Antimicrobial-Resistant Aspergillus

Illustration of the Aspergillus pathogen

Azole-Resistant Aspergillus Fumigatus
(A. fumigatus)

Antimicrobial resistance happens when germs like bacteria and fungi develop the ability to defeat the drugs designed to kill them. That means the germs are not killed and continue to grow. Antimicrobial resistance is emerging in one type of Aspergillus called Aspergillus fumigatus (A. fumigatus), a common mold in the environment and the leading cause of invasive mold infections in people.1, 2 In CDC’s 2019 Antibiotic Resistance Threats Report, azole-resistant A. fumigatus is on the Watch List, a category of bacteria and fungi that have caused few resistant infections in the United States to date but have the potential to rapidly spread. This public health threat requires attention in the healthcare and the environmental sectors.

Azole-Resistant Aspergillosis

A. fumigatus can cause an invasive life-threatening infection, called aspergillosis, in people who have weakened immune systems, have underlying diseases, or have had transplants.3 Patients with severe cases of respiratory infections (like influenza or COVID-19) have also developed aspergillosis. Triazole antifungal drugs, commonly called azoles, are the primary treatment for aspergillosis. Azole-resistant A. fumigatus infections are difficult to treat, and these patients are up to 33% more likely to die than patients with infections that can be treated with azoles.3

Emergence Globally and Within the United States

At medical centers in some parts of the world, an estimated 19% of A. fumigatus infections are resistant to azole antifungals.3 In a large U.S. study, antimicrobial resistance was identified in up to 7% of Aspergillus specimens from patients with stem cell and organ transplants.5-7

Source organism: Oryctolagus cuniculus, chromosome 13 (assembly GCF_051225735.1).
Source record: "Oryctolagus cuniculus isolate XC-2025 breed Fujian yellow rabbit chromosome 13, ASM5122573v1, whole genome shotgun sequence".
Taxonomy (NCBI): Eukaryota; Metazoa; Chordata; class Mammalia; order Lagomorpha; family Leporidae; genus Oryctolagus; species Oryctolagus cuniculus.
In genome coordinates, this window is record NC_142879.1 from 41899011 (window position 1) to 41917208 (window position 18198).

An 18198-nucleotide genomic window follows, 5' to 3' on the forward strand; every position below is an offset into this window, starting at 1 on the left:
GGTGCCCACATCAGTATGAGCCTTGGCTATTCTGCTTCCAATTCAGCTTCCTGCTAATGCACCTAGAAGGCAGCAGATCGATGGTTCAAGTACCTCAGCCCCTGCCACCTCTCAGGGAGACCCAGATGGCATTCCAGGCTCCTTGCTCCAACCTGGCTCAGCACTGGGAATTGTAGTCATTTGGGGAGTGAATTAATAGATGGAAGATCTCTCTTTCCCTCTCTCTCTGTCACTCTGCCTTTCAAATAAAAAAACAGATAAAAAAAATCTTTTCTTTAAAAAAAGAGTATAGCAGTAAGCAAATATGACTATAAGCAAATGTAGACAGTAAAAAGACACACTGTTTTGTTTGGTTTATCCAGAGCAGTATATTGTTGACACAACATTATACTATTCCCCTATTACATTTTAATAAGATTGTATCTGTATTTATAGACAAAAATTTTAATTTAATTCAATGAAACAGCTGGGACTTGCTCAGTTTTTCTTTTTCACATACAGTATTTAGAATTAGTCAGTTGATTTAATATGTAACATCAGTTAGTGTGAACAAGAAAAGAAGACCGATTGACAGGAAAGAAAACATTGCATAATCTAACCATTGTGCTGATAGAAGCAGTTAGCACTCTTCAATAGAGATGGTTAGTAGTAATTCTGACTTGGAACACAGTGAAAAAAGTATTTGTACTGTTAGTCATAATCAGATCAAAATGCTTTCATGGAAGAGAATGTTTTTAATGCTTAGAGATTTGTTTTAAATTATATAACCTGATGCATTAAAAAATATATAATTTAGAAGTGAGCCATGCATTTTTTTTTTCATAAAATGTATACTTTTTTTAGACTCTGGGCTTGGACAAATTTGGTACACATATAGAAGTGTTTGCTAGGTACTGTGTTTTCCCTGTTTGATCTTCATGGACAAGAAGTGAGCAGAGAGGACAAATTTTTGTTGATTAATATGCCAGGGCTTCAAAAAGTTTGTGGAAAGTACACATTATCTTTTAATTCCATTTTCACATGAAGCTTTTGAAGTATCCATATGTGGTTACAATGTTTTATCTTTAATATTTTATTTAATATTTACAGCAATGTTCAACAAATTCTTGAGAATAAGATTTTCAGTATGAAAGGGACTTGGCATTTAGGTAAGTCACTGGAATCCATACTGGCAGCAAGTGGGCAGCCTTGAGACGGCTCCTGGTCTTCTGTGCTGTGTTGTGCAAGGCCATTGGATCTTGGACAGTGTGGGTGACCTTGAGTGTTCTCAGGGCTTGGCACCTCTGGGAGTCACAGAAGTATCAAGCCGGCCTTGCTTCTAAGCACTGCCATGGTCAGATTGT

The true burden of azole-resistant aspergillosis in the United States is unknown and a few factors make it difficult to estimate:

  • Aspergillosis is one of the leading missed diagnoses in intensive care units.
  • Until recently, clinicians have had limited access to antifungal susceptibility testing.
Azole-Resistance Testing: Information for Healthcare and Clinical Labs

Select regional labs in the AR Lab Network perform screening to monitor and track the emergence of A. fumigatus azole resistance in the United States. Testing is available to all states.

Azole Resistance Develops in the Body and in the Environment

We know of two ways that A. fumigatus can develop resistance to azoles.

  1. Inside the body: Strains of A. fumigatus in people who take azole antifungals for a long period of time can become resistant, survive treatment, and continue to cause infection.
  2. Outside the body: Strains of A. fumigatus on decaying plants in the environment can be exposed to azole compounds used as fungicides that are chemically similar to azole antifungal medications. These strains can develop resistance to azoles. 8-11

Azole Fungicide Use

Azole fungicides are used throughout the world to treat plant infections, prevent crop loss, and increase production. Patients with azole-resistant aspergillosis have been infected with A. fumigatus strains with the same resistance gene markers (TR34/L98H and TR46/Y121F/T289A) as resistant strains found in the environment associated with agricultural azole fungicide use.3, 14 Resistant Aspergillus infections are also found in people who have not taken azole antifungals, further suggesting that the resistance is partially driven by environmental sources.12 While this is becoming common in Europe, so far only a small number of cases have been identified in the United States.

Estimates from the United States Geological Survey show that agricultural azole fungicide use quadrupled (434%) in the United States from 2013 to 2016.13 A direct association between the quantity of U.S. agricultural azole fungicide use and human infections has not been established.

Factsheet thumbnail for Preventing the Environmental Spread
Factsheet [PDF - 1 Page]

Latest Trends in Agricultural Triazole Fungicide Use in the United States


CDC is working with partners to assess the potential impact of increased fungicide use in the United States on the development of azole resistance and establishing initiatives to help protect public health while maintaining healthy and stable crop production.

Preventing Azole Resistance